Athenian democracy also exhibited direct participation in other facets. Critical political decisions, such as declarations of war, the election of military leaders, or the appointment of magistrates, were made in massive assemblies where thousands of citizens would congregate.

For any legislation to be passed, a minimum of 6,000 citizens was required. Voting typically took place through a show of hands, occasionally employing stones or fragments of pottery. Decisions were determined by a simple majority.

In addition to their other practices, the ancient Athenians implemented a system of ostracism that bore similarities to the practices of certain egalitarian hunter-gatherer groups. This system was established based on their awareness of the dangers posed by dominant individuals within a group. Ostracisms occurred annually, during which disruptive individuals who posed a threat to democracy were nominated for expulsion.

If a sufficient number of citizens voted in favor of the expulsion, the disruptive individuals would be banished from the city for a period of ten years. In a similar vein, the decision to deny Johnson, a former member, a parliamentary pass can be interpreted as a form of ostracism aimed at protecting against his potentially corrupting influence.

A return to direct democracy

Indeed, sortition continues to be employed in modern democracies, primarily in the context of jury service. However, there is a growing recognition that the principles of ancient Athenian democracy, including sortition, can have a broader positive impact if applied more widely.

In recent years, numerous political thinkers have suggested the revival of sortition within governmental structures. One notable example is Alexander Guerrero, a philosophy professor at Rutgers University, who published a influential paper in 2014 advocating for what he termed “lottocracy” as an alternative to representative democracy.

Under the concept of lottocracy, government functions through “single-issue legislatures,” which are assemblies dedicated to specific topics such as agriculture or healthcare. Members of these legislatures are selected through sortition, and they make informed decisions by consulting relevant experts on the given subject matter. This approach aims to foster a more inclusive and informed decision-making process within the democratic framework.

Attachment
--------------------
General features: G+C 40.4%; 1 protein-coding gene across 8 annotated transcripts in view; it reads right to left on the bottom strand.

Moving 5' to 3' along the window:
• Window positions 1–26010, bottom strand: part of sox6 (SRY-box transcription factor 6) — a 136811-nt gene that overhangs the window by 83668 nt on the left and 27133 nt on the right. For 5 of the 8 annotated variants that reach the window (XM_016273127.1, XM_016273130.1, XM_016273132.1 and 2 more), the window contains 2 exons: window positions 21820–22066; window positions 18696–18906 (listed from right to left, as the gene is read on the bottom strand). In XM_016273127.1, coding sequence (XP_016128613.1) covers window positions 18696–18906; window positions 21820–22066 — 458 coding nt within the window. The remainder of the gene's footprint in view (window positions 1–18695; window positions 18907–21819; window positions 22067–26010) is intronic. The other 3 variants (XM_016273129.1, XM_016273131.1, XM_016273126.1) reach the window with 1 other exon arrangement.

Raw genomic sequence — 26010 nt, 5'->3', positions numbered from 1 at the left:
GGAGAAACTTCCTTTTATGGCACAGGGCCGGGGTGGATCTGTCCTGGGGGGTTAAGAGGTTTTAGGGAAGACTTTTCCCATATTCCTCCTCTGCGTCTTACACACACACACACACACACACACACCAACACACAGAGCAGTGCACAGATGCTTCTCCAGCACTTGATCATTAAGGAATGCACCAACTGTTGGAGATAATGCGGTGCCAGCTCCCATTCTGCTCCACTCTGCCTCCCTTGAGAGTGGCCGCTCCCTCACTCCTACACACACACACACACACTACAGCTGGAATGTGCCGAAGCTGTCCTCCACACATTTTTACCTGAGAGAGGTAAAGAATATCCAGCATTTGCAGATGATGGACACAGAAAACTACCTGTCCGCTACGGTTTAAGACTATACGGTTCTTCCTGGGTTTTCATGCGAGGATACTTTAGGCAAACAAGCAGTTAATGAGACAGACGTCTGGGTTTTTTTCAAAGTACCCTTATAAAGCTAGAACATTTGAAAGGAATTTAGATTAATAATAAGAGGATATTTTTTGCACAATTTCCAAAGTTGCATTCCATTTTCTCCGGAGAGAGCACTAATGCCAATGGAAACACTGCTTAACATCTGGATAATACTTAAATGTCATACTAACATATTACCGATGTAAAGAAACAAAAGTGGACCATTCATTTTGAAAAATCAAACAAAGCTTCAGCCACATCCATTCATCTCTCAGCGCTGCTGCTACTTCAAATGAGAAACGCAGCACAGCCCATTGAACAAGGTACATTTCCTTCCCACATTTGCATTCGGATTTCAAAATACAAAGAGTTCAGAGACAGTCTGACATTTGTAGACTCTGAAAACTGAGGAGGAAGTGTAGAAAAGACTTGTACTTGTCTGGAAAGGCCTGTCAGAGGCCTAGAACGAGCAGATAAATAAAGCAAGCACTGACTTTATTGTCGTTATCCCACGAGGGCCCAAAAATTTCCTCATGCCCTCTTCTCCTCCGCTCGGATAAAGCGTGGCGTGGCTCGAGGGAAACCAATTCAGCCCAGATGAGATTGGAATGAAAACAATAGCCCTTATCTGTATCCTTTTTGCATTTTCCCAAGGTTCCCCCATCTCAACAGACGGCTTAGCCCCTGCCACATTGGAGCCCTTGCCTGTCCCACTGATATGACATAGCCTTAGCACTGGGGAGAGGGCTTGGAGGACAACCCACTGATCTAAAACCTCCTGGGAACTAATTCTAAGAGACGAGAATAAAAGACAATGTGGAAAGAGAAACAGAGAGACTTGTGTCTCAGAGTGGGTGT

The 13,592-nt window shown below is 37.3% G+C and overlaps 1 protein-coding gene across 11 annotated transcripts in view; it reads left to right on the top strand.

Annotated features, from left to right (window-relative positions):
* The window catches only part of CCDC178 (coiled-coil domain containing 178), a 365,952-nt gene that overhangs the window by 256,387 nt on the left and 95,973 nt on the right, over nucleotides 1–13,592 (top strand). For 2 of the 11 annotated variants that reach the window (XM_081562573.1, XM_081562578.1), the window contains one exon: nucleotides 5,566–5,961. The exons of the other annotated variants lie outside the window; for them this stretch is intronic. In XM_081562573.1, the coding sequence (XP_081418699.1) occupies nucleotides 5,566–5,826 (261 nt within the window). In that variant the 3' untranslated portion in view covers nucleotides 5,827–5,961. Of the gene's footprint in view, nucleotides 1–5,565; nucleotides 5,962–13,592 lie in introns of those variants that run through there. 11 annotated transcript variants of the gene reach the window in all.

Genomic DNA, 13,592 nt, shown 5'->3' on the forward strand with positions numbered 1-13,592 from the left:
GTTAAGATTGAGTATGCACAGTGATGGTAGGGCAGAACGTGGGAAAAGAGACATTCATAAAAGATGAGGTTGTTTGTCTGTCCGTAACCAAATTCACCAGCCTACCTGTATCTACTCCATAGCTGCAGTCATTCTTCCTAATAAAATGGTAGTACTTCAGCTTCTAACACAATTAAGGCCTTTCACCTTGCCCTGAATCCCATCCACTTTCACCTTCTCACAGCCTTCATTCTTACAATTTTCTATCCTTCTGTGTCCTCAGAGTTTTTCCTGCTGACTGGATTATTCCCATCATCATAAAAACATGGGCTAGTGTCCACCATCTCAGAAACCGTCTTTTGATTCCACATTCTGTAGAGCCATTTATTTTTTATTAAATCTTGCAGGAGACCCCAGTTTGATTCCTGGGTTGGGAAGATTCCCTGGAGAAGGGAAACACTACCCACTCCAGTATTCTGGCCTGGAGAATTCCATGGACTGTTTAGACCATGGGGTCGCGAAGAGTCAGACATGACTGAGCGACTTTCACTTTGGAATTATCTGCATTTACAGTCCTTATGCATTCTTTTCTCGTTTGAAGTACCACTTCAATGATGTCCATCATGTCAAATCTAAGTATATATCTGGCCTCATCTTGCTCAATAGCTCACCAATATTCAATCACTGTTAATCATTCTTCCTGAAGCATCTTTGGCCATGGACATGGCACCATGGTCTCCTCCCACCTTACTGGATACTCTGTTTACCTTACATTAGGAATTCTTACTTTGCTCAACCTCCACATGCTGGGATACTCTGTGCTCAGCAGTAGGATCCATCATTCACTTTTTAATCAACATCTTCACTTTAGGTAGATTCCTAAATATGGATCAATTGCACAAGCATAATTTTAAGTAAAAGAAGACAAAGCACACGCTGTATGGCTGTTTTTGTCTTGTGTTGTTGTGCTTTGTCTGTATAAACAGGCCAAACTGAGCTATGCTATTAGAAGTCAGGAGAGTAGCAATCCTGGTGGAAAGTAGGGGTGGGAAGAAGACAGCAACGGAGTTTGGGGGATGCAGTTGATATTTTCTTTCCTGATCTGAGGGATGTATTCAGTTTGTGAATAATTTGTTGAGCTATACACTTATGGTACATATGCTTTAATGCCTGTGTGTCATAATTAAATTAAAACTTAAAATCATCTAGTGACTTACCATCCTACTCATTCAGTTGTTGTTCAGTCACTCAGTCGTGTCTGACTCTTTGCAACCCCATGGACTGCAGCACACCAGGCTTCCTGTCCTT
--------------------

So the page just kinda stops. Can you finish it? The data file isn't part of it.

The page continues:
The political scientist Hélène Landemore, along with the political philosopher John Burnheim, have put forward similar models that propose the involvement of randomly selected citizens in decision-making processes. Landemore’s “open democracy” model suggests the formation of assemblies consisting of randomly selected citizens, ranging in size from 150 to 1,000, to make political decisions. This model also incorporates elements such as referendums and “crowd-sourced feedback loops,” where public input gathered from online forums informs legislators.

Similarly, Burnheim’s concept of “demarchy” involves small “citizen’s juries” comprised of randomly selected individuals who engage in discussions and decision-making processes concerning public policies.

Implementing such measures would help diminish the likelihood of individuals with personality disorders attaining positions of power, as it would make leadership roles less attractive to those who are ruthless and amoral.

Direct democracy entails reducing individual power while increasing checks and limitations on individual authority. Governments and organizations become less hierarchical and more focused on cooperation rather than competition, emphasizing partnership over power dynamics.

By adopting such systems, the opportunities for individuals with disordered personalities to fulfill their desire for dominance within the political sphere would diminish. As a result, societies could potentially liberate themselves from the grip of pathocracy, thereby mitigating the associated chaos and suffering.